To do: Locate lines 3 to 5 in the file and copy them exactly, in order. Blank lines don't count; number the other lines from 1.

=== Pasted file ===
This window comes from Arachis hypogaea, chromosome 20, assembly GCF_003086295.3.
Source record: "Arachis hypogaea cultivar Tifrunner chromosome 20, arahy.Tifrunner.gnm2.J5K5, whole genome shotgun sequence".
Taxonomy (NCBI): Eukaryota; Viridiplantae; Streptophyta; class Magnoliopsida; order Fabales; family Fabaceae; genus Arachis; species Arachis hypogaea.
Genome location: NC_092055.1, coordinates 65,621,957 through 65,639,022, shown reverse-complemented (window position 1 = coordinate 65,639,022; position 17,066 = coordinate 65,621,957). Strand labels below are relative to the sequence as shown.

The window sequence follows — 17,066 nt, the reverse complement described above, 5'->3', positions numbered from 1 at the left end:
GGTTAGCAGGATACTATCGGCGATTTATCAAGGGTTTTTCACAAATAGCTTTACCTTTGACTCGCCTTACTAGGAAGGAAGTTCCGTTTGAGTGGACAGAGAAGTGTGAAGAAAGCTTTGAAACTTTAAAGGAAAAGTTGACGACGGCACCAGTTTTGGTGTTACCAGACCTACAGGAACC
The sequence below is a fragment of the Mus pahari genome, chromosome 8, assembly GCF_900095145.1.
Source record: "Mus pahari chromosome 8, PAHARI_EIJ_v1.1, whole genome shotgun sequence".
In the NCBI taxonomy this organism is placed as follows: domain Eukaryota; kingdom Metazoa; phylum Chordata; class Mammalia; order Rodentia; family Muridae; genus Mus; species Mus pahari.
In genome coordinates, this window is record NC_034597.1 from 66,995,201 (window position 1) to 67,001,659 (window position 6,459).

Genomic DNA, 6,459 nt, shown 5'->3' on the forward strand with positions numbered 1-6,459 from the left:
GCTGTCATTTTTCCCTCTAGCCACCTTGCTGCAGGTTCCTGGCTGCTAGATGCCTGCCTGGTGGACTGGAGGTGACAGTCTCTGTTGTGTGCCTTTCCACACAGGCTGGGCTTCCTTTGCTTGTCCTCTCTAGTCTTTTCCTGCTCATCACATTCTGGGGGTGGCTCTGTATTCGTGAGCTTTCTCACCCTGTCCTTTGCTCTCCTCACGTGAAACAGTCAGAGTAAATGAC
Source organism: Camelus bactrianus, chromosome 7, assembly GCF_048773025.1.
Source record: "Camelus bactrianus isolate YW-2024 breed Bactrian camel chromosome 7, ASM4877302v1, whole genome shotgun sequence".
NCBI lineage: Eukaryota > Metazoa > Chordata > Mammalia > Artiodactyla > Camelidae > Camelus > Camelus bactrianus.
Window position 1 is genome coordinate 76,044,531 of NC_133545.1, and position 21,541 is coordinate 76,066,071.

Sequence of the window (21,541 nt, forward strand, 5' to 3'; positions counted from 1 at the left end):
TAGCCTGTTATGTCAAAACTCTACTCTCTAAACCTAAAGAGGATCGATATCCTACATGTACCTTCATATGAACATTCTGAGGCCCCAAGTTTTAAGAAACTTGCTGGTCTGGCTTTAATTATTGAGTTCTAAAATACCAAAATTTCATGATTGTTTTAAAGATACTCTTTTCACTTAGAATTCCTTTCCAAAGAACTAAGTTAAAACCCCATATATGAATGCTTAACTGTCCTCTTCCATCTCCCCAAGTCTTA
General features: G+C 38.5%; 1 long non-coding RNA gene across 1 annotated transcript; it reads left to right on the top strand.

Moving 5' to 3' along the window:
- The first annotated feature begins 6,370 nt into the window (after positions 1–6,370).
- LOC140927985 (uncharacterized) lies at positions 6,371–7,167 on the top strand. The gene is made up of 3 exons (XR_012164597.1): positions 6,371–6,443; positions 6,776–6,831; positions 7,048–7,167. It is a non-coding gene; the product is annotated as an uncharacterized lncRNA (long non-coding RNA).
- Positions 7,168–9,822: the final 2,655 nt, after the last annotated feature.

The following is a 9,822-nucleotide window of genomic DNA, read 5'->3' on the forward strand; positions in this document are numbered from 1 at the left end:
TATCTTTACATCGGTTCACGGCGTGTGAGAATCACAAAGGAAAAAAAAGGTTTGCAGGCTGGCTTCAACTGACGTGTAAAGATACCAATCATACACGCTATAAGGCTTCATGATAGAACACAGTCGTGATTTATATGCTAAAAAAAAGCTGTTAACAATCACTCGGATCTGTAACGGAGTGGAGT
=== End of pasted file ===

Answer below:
Taxonomy (NCBI): Eukaryota; Viridiplantae; Streptophyta; class Magnoliopsida; order Fabales; family Fabaceae; genus Arachis; species Arachis hypogaea.
Genome location: NC_092055.1, coordinates 65,621,957 through 65,639,022, shown reverse-complemented (window position 1 = coordinate 65,639,022; position 17,066 = coordinate 65,621,957). Strand labels below are relative to the sequence as shown.

The window sequence follows — 17,066 nt, the reverse complement described above, 5'->3', positions numbered from 1 at the left end: